I think people may have been intimidated by the prospect of wrestling with 105 million rows of data for #MakeoverMonday this week. To my eye at least, it seemed we had fewer submissions than usual, but the community dashboard will validate that in time.
My own submission was limited from an analytical angle, but it was the look and feel that I wanted to achieve, having immediately decided to implement Tim Ngwena‘s recent “Step Line Chart” above a (publicly available) view of the Chicago skyline:
At the time of writing (Monday evening in the UK), there’s one dashboard that stands out from the crowd for me, and it’s from co-founder of #MakeoverMonday – Andy Kriebel. I’ve previously written about this type of dashboard – I lazily label them as “corporate” – and Andy’s viz this week is so good, and so in keeping with the style I want to embed at work, that I’d be an idiot not to break this one apart.
As usual, I’m going to download the original workbook to use as a visual reference, and I’ll try to build the specifics of the dashboard from scratch in a new workbook. In this case, I’m going to create a duplicate of Andy’s workbook and clear out all the sheets, calcs, parameters, sets, groups – everything. I’m doing this because I deleted my own #MakeoverMonday dataset as it was so big. All I’ll retain from Andy’s sheet is the source data and the Data Source filter he applied (excluding 2017).
Starting at the top, I won’t dwell on the title, but I will look at the summary sparkline, which shows total trips per month, with a black dot on month one and a red on on the last month. It’s straightforward enough:
Dual-axis line and dot, with two relatively cunning components. First – the [First and Last] calculation:
This ensures that Circles are only drawn for the first and last values across the table. To colour the dots, I need to be able to differentiate between the first and last records:
A nice gentle introduction, and things are going swimmingly. There’s the standard clean-up of gridlines, axes etc., but that’s about it. I couldn’t find a logo to match the one Andy used, so just whacked one purporting to relate to Chicago taxis on there, to complete the top line on the dashboard:
Next we need to recreate the vertical sparklines, which appear to essentially be the same as the overall total, but for the top ten destinations in the final month of 2016. I started off by duplicating the first worksheet, and fiddling with Rows and Columns a bit:
Duplicating MONTH(Trip Start) allows me to replicate the “Monthly trips” axis title at the top, whilst retaining visibility of Year on the lower x-axis.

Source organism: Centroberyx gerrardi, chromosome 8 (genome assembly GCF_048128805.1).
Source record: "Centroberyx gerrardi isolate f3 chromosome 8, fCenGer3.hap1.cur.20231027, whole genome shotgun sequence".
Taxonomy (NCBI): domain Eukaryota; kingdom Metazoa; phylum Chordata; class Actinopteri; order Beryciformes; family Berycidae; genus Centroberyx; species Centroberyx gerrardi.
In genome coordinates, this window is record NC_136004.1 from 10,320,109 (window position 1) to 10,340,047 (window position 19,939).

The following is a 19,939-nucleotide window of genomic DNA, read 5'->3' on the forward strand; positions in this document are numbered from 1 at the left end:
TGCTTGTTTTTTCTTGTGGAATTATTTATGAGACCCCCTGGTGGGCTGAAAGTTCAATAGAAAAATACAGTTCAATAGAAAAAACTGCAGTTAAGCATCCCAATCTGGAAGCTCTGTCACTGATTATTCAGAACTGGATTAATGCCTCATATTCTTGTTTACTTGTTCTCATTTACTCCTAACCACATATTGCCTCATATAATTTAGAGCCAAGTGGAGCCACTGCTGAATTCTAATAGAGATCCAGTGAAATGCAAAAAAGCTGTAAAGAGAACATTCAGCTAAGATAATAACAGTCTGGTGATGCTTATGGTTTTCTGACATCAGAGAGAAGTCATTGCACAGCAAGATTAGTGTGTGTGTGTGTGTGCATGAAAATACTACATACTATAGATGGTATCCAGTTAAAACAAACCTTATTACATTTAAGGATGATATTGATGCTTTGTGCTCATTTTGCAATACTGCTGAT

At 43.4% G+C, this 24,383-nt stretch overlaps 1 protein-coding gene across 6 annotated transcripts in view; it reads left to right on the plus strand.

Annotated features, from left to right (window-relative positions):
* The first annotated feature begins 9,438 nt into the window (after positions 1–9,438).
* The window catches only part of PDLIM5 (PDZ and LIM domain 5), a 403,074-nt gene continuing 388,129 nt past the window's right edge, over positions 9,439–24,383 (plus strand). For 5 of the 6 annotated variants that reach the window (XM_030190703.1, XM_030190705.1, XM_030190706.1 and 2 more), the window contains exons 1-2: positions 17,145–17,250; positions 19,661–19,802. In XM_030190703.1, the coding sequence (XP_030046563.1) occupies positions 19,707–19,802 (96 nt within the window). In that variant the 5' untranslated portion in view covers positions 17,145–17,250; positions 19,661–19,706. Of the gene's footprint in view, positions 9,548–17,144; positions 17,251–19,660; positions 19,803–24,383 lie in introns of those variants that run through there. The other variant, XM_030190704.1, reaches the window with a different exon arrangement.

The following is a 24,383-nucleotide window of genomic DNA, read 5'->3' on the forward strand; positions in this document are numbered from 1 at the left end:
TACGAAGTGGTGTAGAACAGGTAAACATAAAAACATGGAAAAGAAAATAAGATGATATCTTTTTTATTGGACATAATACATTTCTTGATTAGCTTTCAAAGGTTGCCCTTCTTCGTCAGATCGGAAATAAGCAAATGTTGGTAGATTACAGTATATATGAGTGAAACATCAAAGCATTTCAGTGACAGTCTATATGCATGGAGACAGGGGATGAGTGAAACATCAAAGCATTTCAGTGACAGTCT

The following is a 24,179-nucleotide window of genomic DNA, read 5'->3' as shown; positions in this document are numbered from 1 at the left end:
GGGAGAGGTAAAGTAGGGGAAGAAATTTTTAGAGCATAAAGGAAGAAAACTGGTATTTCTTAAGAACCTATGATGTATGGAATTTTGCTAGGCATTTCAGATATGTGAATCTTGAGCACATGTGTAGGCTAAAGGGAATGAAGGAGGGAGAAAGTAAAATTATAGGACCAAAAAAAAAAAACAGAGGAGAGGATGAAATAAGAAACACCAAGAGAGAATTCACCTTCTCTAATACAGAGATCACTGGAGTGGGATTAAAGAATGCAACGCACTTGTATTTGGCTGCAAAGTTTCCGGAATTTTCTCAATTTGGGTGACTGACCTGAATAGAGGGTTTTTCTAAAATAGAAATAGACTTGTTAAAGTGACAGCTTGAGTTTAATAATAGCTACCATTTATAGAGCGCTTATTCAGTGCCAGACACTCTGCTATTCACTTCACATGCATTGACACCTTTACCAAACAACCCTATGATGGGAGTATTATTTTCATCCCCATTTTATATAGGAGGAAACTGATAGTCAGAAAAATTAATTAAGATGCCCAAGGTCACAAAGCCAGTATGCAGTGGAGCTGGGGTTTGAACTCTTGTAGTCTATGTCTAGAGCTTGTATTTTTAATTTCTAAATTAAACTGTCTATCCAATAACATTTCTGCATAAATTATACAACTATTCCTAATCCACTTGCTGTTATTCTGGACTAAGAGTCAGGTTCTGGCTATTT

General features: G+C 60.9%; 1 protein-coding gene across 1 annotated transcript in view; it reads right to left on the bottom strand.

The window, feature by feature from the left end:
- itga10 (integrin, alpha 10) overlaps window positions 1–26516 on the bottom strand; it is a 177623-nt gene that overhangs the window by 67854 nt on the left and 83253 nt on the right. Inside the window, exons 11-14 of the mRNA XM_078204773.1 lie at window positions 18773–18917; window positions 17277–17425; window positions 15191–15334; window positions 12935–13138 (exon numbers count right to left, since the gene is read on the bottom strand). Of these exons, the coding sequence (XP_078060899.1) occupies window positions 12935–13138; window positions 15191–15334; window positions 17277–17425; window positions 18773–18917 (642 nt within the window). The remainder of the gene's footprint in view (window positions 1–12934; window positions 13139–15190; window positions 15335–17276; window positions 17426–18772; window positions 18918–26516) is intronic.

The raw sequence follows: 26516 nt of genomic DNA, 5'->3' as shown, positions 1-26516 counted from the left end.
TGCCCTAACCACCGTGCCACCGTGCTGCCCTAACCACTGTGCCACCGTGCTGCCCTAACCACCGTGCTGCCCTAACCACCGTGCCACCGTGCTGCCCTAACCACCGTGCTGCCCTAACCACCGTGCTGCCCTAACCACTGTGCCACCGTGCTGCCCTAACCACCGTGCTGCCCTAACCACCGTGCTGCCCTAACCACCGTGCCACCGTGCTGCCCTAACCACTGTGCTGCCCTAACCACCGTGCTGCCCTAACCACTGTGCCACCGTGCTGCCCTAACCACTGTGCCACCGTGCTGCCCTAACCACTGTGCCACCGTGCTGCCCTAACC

With hindsight, I prefer Andy’s method:
A “dummy” in-line Discrete “calculation” on Columns, with the Field Labels hidden. A neat little trick that squeezes the white space up on that uppermost x-axis.
Adding From to Rows splits the view up into all of the source locations for each taxi ride. All we need to do now is isolate the ten locations with the highest number of rides in December 2016 (the last month). “All”! Took me ages, and I had to use a load of calculations to achieve what can presumably be achieved more efficiently.
First, I found the latest date from each From:
I then created a boolean with this calculation and the [Trip Start] field:
I could then evaluate that statement in a final calculation:
This final calc is the one that could be used as a filter:
And it could be used to sort the view too:
Note that by this stage, I realised that I also needed to exclude “** masked for privacy **” from the data.
It seems like too many calcs, but if I tried to nest it, things went Pete Tong, and I generally find that breaking things down into lowest common denominators gets me there in the end.
Next in the dashboard, we have a bunch of columns of data to create, which represent certain KPIs for these Top Ten journey source locations. First one is just the number of trips in the last month, so I can leverage an existing calculation. Again, I’m just duplicating an existing sheet to get the foundation for the next. This time, I took the Top Ten Sparklines sheet and worked with that:
Same filter, same sort, so the same Dimension members are in the view. It’s just a case of getting the right Measure onto text. Note also the removal of Row Banding and the inclusion of another “dummy” field on Columns to force a nicely worded Header into place.
The next column shows the percentage change relative to the same month in the prior year. To address this, I first need to calculate that prior year date:
Which I validated here:
With that in place, I then continued my merry little game of writing small calcs to achieve the desired solution. I duplicated existing calcs and recycled them:
Here I got a bit tied up, even though the way to calculate the variance is pretty easy. It looks as if it should just be ZN(([Last Month Value] – [Last Month in Prior Year]) / [Last Month In Prior Year])
This returned a big fat zero. Lots of them:
Let’s break it down to see where it goes wrong. Surely the [Last Month Value]-[Last Month in Prior Year Value] bit is OK?
More zeroes. OK, so I can’t refer directly to both calcs. Will it work if I refer to one indirectly?
Good. No zeroes and the calc is doing the right thing. Now I just need to modify the modified one to get the percentage nailed:
That’s half an hour that I won’t get back. No real clue why the first calc doesn’t work and I can’t explore the data to see my calcs so I won’t worry too much about that. To finish this worksheet, I needed to ensure that I kept the [Last Month Value] on detail to retain the sort, and I added a simple boolean to colour the text: